Crazy Jane

William Butler Yeats wrote a bunch of Crazy Jane poems. Crazy Jane can always get away with expressing unorthodox wisdom, and say outrageous things, because she’s Crazy. Her antagonist is the Bishop, who represents conventional stuffy moralizing, and this bugs her so much, in fact it drives her Crazy.

In particular, one of these poems that has always fascinated and puzzled me is “Crazy Jane Talks with the Bishop”. It ends with a sort of Zen koan, a paradoxical statement.

How can something be whole as a result of being torn?

I have my own theory as to what she means by this, but I’d be interested in finding out what Dopers make of it.

for love has pitched his tent
in the place of excrement
and nothing can be sole or whole
that has not been rent.

yeats is my favorite. i could write a term paper on this; someday i may. but on the most basic level, when you are born, your umbilical cord is cut. even as you start in this life, you experience separation and loss. there are lots more examples. cmon dopers!

At first blush, this strikes me as a poetic re-statement of the aphorism “Every act of creation is an act of destruction”…

Yike! Get the quote right! It’s

But Love has pitched his mansion in
The place of excrement
You can read the lines in a number of ways. My take has been that Yeats was speaking of sexual love, and the act of rutting. Crazy Jane has no qualms in bringing this subject up with the Bishop. She’s crazy, dig?

Being “rent” means popping the ol’ cherry. Also, Love cannot truly be known until one’s “heart has been broken.”

Compare to:

Maybe at last being but a broken man
I must be satisfied with my heart, although
Winter and summer till old age began
My circus animals were all on show…

…Now that my ladder’s gone
I must lie down where all the ladders start
In the foul rag and bone shop of the heart.

I think I’ve always seen those lines as advocating separation, cutting the apron strings, independence from an unwanted imperialist power, what have you: Until you tear yourself away from whatever you’re a part of, you’ll never be anything but a part of something else.

That said, I haven’t read the whole poem in a while, so I may be anachronizing some of Yeats’ regular themes.

Oooh, you guys are good.

Here’s another take:

If I hear the word “rent” without context, I think of “The veil of the Temple was rent in twain,” which is the King James (I’m pretty sure) language for what happened when Jesus died–usually thought to represent the elimination of the barrier between God and man, or the implementation of the New Covenant which dispensed with the need for the Jewish priestly class to act as the conduit between God and man–Jesus’ death supposedly puts man into direct contact with God because of Jesus’ dual man/God nature.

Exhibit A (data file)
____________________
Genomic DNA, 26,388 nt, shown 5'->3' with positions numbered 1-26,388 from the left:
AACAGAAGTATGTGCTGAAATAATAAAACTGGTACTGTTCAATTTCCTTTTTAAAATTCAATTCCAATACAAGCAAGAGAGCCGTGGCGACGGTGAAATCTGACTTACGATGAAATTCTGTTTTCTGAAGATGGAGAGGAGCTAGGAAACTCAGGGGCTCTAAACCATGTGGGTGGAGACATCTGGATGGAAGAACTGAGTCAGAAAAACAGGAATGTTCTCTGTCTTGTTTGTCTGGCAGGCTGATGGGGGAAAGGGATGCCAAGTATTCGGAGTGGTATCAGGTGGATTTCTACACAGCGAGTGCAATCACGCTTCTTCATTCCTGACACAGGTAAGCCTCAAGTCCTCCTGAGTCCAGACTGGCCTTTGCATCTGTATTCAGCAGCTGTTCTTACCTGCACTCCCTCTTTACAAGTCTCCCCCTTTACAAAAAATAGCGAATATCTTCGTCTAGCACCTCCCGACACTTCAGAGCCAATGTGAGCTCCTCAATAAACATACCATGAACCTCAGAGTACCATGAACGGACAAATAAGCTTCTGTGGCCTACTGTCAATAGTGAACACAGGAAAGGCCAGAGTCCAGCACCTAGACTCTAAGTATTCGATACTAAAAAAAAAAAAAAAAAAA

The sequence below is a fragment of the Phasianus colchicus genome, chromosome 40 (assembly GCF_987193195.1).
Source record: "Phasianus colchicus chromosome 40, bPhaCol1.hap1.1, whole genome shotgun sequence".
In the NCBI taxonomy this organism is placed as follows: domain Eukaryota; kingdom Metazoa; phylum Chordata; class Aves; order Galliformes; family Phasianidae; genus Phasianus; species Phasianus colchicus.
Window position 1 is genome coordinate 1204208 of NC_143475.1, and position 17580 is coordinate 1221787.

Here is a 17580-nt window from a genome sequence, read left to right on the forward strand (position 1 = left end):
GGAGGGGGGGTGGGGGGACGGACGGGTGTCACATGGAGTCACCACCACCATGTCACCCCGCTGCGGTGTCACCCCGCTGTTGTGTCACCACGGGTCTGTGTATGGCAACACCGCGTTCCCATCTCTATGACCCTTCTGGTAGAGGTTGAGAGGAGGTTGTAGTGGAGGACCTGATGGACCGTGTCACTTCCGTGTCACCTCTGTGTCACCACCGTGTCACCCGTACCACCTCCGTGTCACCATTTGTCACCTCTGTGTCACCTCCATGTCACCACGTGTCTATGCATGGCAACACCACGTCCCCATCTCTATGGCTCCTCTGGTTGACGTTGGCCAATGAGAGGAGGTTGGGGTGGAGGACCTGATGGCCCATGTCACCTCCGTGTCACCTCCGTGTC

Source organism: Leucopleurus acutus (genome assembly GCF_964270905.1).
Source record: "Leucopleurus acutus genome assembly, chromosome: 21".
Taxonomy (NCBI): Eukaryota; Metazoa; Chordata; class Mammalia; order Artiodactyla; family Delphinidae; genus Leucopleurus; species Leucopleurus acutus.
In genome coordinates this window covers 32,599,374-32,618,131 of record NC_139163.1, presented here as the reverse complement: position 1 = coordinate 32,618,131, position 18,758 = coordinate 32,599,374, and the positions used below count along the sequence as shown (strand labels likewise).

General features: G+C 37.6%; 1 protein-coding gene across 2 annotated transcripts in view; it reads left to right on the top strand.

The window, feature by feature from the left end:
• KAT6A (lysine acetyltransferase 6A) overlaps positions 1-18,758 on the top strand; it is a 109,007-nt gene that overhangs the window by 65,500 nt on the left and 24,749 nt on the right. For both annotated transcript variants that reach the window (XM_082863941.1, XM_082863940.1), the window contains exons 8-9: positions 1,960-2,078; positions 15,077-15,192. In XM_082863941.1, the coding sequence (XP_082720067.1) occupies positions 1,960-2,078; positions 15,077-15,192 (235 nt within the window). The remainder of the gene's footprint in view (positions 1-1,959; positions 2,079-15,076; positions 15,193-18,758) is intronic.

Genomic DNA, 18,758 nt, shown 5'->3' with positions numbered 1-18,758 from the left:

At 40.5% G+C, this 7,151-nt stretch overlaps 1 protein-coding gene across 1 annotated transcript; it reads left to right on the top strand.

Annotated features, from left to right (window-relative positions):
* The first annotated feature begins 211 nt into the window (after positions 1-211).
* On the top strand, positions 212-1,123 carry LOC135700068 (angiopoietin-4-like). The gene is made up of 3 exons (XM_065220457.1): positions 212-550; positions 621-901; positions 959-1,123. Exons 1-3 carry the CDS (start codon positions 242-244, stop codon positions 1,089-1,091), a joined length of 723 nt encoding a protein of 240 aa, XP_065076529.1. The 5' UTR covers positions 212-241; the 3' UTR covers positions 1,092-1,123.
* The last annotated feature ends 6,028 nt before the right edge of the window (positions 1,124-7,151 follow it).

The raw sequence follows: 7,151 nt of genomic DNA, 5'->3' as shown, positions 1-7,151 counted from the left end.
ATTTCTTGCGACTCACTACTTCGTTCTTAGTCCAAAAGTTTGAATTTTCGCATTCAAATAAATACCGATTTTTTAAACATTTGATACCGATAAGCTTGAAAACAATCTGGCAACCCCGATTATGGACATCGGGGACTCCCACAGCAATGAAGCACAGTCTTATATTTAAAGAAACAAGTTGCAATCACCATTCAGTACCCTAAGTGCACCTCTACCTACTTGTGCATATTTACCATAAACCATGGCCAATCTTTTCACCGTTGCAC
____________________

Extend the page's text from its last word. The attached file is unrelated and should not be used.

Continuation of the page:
The context in the Yeats isn’t perfect, but they are talking about life and death and one of the speakers is a Bishop. So, I think it does have something to do with the dual nature of love (pure and soulful and bodily and earthy too).

Or, it could be about popping the cherry.

Man. I wanted this to be a DOOM PATROL thread.

Ukelele Ike: YES! Exactly. You must have read my mind. I was going to say that, but you said it better. Since the lines right before that hint at the genitalia, I was thinking of the whole blossoming of sexual womanhood and everything.

Extra credit for the “rag and bone shop of the heart” quote. :smiley:

KneadToKnow and Humble Servant, those are very cool interpretations that I hadn’t thought of, but they look good. This is why I thought of asking Dopers! Dopers collectively rock! :slight_smile:

GrandfatherTrout: I think you just “whooshed” me. :confused:

Jomo Mojo:

Crazy Jane is a schizophrenic woman who was a member of the Doom Patrol super-hero team during the years that that comic book was written by Grant Morrison. Each personality of hers, and there were dozens of them, had different powers.

Upon seeing the title, I also thought the thread was about her.

[Sonorous Dylan Thomas Voice] Awwwwwww, dude! C’mere for huggies! [/Sonorous Dylan Thomas Voice]

To give the full quote:

A woman can be proud and stiff
When on love intent;
But Love has pitched his mansion in
The place of excrement;
For nothing can be sole or whole
That has not been rent.

Also, the “Nor grave nor bed denied” line in the earlier stanza leads the mind down these paths. Crazy Jane may have “flat and fallen” breasts now, but she kicked up her heels when she was a young 'un.

thousand pardons, uke. its been way too long since i read it and i couldnt find my norton anthology. and thanks for the quote from ‘the circus animals’ desertion,’ another great poem.

as to the interpretation, i think of course the lines refer to sexual love in a very basic way. but there is such a delicious paradox to the final two lines; i’d like to think yeats meant something, well, deeper than cherry-bustin.’ this is one of those literary footballs one can run a long way with.

yours respectfully, the misquoting one